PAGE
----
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We assist clients in drafting lease modifications, extensions and renewals. Drafting clear and legally binding documents can help to reduce disputes and avoid litigation. If a dispute arises, we are able to place our clients in the strongest possible legal position. With laws regulating the landlord-tenant relationship becoming more complicated, it is essential to retain competent legal counsel to draft leases, amendments and addenda.

Difference Between Extension and Renewal

There is a technical distinction between a renewal and an extension. An extension is a stretching or spreading out of the term of the lease. A renewal, on the other hand, creates a new and distinct tenancy and is not merely a perpetuation of the old tenancy. 

Implied Renewal By Holdover Tenant

In the absence of a contrary lease provision, a tenant who holds over and remains in possession beyond the expiration of the lease term and who, after the term has expired, pays rent that is accepted by the landlord, is presumed to have renewed the lease as a periodic tenant on the same terms and conditions. For example, if the rent is paid monthly, it is presumed that there has been a renewal as a month-to-month tenancy. The period of the extension is presumed to be the same as the period of the rental payments, but not to exceed one year.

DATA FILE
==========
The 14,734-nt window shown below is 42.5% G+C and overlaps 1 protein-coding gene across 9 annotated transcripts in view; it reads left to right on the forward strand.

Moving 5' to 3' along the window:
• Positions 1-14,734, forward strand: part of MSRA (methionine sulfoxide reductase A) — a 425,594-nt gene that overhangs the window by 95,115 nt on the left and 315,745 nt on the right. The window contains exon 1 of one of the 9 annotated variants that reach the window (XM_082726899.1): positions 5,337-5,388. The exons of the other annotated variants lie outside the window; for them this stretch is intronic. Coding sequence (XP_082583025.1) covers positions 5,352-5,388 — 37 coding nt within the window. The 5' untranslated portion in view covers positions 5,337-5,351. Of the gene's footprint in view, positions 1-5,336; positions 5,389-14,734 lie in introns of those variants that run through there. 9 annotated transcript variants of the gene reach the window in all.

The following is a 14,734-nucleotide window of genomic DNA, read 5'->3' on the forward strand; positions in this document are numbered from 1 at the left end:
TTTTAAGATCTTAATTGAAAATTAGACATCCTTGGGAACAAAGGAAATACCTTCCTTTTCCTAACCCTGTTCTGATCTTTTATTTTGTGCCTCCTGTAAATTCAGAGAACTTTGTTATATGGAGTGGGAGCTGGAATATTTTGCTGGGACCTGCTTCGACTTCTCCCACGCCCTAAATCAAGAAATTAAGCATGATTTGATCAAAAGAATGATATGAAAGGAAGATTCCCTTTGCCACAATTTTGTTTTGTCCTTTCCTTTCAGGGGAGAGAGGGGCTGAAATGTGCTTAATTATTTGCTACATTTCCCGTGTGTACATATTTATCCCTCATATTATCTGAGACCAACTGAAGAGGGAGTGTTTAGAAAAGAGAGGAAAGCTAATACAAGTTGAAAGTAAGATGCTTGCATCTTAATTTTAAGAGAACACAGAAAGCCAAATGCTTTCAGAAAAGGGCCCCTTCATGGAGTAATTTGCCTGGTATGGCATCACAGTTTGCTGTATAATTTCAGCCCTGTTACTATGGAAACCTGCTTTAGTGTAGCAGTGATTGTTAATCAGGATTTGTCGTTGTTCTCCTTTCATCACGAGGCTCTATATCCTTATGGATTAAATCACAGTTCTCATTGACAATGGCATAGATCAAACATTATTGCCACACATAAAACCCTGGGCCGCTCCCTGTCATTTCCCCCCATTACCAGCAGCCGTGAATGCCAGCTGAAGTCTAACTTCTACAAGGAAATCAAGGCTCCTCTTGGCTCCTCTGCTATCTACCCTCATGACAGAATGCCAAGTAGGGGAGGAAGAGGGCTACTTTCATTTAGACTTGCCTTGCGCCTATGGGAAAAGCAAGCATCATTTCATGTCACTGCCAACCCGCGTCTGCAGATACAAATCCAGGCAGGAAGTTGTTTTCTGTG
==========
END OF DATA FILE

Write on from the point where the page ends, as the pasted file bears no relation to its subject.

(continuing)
Statutory Requirements For Automatic Renewal Provisions in Residential Leases

A lease provision which seeks to automatically renew or extend a residential tenancy term is voidable by the tenant unless it is stated in 8-point bold face type. In addition, immediately above the tenant’s signature line, the lease must recite, in minimum 8-point bold face type, that the automatic renewal provision is contained in the body of the agreement.

Modifying Periodic Tenancies

Landlords may change the rental agreement terms (including raising the rent) in tenancies of a period not greater than monthly (i.e., week-to-week, month-to-month or other period less than a month) by giving written notice to the tenant as prescribed by Civil Code Section 827. Provided, however, local rent or eviction control ordinances may restrict the landlord’s ability to unilaterally change the terms of tenancy.